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The Opinions of Mankind

Racial Issues, Press, and Progaganda in the Cold War

Richard Lentz and Karla K. Gower

 

During the Cold War, the Soviets were quick to publicize any incident of racial hostility in the United States. Since violence by white Americans against minorities was the perfect foil to America’s claim to be defenders of freedom, news of these occurrences was exploited to full advantage by the Russians. But how did the Soviets gain primary knowledge of race riots in small American towns? Certainly, the Soviets had reporters stationed stateside, in big cities like New York, but research reveals that the majority of their information came directly from U.S. media sources.

 

 

             Throughout this period, the American press provided the foreign media with information about racially charged events in the United States. Such news coverage sometimes put Washington at a disadvantage, making it difficult for government officials to assuage foreign reactions to the injustices occurring on U.S. soil. Yet in other instances, the domestic press helped to promote favorable opinions abroad by articulating themes of racial progress. While still acknowledging racial abuses, these press spokesmen asserted that the situation in America was improving. Such paradoxical messages, both aiding and thwarting the efforts of the U.S. government, are the subject of The Opinions of Mankind: Racial Issues, Press, and Propaganda in the Cold War.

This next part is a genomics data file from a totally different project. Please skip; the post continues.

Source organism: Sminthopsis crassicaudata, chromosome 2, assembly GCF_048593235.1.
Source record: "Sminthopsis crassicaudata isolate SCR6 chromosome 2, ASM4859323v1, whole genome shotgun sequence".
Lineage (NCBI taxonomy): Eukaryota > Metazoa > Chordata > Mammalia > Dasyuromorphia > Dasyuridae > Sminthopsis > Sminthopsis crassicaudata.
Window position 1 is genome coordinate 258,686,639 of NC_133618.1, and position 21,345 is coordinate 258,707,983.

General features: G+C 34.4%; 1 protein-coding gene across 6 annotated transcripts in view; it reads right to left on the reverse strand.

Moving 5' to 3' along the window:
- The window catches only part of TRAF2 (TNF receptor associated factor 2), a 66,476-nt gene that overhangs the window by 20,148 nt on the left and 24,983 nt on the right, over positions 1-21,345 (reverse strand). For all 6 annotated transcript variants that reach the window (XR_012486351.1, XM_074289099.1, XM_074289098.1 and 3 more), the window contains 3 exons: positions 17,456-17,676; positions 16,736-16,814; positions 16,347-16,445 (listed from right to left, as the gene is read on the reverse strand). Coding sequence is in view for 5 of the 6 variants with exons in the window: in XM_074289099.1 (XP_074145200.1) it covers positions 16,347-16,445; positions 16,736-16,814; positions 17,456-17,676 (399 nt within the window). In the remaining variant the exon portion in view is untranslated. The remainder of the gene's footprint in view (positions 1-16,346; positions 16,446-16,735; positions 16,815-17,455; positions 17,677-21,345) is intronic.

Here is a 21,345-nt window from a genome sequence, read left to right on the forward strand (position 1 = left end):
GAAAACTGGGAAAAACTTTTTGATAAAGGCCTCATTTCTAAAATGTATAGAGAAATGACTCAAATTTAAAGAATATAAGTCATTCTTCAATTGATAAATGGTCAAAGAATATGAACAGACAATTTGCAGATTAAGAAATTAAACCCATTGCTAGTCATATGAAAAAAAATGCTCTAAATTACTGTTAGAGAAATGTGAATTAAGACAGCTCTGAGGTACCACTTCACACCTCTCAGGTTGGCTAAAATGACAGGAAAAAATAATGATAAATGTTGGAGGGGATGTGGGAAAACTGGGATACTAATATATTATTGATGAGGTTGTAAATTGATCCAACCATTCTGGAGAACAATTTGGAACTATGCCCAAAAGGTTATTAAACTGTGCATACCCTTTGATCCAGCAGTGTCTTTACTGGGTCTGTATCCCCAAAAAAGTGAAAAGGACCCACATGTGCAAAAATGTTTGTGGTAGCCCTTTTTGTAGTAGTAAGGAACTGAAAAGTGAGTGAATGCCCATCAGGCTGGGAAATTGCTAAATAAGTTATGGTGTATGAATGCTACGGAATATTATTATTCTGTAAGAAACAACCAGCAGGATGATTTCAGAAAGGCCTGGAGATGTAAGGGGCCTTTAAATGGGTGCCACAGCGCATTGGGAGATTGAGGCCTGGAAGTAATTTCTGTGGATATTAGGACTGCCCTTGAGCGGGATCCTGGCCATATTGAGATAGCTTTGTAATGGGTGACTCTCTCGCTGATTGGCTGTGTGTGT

The study, by scholars Richard Lentz and Karla K. Gower, describes and analyzes the news discourse regarding U.S. racial issues from 1946 to 1965. The Opinions of Mankind not only delves into the dissemination of race-related news to foreign outlets but also explores the impact foreign perceptions of domestic racism had on the U.S. government and its handling of foreign relations during the period. What emerges is an original, insightful contribution to Cold War studies. While other books examine race and foreign affairs during this period of American history, The Opinions of Mankind is the first to approach the subject from the standpoint of press coverage and its impact on world public opinion.

 

 

            This exhaustively researched and compellingly written volume will appeal to media scholars, political historians, and general readers alike. By taking a unique approach to the study of this period, The Opinions of Mankind presents the workings behind the battles for public opinion that took place between 1946 and 1965.

 

Oriana Fallaci Cover

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Oriana Fallaci

The Woman and the Myth

Santo L. Aricò 

Based on his own extensive personal interviews with the writer, Santo L. Aricò provides the definitive biography of Oriana Fallaci, a popular and flamboyant Italian journalist, war correspondent, and novelist who, in the public imagination, approaches mythical proportions and who, with every work she produces, creates and re-creates that myth.